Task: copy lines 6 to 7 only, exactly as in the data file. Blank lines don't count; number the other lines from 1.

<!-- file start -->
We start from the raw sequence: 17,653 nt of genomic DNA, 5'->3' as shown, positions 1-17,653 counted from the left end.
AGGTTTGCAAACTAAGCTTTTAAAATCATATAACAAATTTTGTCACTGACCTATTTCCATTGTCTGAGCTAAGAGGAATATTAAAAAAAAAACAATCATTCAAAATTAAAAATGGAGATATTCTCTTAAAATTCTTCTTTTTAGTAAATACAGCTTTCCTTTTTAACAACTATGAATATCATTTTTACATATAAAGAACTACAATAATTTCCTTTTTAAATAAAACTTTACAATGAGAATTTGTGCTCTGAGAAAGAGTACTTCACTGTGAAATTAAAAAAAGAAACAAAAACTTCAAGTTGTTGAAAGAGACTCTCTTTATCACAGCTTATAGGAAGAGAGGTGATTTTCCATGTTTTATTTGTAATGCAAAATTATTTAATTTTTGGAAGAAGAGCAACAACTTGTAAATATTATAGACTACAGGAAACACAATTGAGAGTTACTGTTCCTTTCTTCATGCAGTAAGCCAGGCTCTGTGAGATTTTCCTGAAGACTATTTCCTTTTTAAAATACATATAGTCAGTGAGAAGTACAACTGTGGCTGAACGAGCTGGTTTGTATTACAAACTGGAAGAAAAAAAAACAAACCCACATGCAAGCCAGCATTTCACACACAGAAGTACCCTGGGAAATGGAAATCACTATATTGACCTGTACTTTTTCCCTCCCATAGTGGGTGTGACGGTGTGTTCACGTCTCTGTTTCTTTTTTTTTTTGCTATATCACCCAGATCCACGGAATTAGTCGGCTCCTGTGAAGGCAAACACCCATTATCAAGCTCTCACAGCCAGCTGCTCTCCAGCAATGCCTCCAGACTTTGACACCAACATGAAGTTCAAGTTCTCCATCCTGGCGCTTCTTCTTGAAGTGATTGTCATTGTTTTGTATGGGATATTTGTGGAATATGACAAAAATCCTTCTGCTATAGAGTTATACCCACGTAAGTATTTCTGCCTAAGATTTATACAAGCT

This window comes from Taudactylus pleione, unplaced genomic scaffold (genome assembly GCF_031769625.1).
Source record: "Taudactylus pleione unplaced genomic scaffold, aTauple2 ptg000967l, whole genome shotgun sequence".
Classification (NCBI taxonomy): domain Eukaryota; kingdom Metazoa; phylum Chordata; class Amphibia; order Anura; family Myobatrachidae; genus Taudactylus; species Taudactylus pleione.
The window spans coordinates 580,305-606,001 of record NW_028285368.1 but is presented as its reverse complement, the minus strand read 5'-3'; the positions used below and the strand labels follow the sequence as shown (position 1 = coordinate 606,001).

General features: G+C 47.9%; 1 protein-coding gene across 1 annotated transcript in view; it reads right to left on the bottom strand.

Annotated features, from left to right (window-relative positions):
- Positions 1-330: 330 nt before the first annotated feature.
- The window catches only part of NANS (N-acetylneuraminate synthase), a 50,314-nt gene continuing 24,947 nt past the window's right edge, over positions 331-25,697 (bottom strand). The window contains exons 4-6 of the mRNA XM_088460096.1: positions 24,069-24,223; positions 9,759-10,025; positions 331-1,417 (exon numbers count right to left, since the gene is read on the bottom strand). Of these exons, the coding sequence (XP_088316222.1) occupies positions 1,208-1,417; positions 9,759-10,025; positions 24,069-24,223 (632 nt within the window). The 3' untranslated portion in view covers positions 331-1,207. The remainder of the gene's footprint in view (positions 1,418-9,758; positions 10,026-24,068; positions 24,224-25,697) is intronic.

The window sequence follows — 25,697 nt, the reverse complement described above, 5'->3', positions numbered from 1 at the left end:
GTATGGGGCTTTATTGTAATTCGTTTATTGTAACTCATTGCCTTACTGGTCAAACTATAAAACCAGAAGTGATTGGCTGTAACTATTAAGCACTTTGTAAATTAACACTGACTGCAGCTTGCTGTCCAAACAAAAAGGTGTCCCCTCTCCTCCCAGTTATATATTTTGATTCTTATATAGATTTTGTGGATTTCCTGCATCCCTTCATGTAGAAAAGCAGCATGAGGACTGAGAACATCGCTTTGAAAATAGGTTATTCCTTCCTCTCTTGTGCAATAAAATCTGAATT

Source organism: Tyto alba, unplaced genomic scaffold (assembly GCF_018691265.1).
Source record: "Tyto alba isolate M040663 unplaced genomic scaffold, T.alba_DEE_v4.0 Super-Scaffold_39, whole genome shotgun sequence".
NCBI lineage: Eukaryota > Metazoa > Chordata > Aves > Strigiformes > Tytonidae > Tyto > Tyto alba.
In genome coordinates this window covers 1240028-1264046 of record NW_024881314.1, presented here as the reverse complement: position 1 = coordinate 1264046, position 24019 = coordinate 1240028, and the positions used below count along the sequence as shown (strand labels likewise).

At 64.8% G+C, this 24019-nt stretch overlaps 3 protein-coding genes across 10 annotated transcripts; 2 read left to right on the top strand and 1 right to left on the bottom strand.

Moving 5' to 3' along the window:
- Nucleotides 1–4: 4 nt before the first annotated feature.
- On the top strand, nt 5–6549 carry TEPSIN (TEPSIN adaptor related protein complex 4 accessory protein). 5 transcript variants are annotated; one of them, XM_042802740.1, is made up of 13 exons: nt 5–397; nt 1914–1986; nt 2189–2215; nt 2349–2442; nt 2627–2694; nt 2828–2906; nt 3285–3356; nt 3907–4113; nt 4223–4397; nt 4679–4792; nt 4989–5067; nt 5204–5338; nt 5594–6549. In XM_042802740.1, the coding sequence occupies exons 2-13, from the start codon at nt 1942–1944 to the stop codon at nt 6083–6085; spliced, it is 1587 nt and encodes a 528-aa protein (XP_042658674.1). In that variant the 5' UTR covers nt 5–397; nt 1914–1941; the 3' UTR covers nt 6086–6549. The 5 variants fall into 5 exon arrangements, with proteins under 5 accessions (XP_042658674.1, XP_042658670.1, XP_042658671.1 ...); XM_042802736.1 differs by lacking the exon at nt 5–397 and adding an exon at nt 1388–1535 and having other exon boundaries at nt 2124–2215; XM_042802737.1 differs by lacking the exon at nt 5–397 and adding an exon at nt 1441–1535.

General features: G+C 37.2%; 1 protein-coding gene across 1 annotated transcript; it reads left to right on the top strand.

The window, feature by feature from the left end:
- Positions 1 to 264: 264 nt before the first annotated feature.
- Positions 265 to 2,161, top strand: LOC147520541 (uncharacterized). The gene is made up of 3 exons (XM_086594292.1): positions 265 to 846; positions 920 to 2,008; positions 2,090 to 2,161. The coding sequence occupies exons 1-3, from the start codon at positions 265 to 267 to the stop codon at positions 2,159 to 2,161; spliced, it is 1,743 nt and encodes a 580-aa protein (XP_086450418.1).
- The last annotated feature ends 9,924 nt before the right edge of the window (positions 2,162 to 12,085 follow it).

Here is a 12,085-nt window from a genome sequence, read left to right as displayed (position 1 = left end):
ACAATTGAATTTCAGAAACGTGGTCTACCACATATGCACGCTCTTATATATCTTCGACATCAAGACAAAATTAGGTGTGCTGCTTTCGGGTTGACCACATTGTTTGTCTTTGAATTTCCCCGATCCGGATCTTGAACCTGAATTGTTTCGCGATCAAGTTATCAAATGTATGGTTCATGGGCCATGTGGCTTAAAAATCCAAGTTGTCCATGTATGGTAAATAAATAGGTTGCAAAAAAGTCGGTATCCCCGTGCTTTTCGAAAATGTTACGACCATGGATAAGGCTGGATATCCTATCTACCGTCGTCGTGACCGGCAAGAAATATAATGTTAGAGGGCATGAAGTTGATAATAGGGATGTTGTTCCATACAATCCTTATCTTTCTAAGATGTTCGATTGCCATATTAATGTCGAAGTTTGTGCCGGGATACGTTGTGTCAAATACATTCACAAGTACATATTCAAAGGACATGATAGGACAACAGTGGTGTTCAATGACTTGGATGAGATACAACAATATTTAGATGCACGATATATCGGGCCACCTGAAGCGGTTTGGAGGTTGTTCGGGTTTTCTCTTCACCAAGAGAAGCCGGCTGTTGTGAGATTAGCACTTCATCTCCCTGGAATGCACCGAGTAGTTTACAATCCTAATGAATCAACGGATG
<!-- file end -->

The window spans coordinates 580,305-606,001 of record NW_028285368.1 but is presented as its reverse complement, the minus strand read 5'-3'; the positions used below and the strand labels follow the sequence as shown (position 1 = coordinate 606,001).

General features: G+C 47.9%; 1 protein-coding gene across 1 annotated transcript in view; it reads right to left on the bottom strand.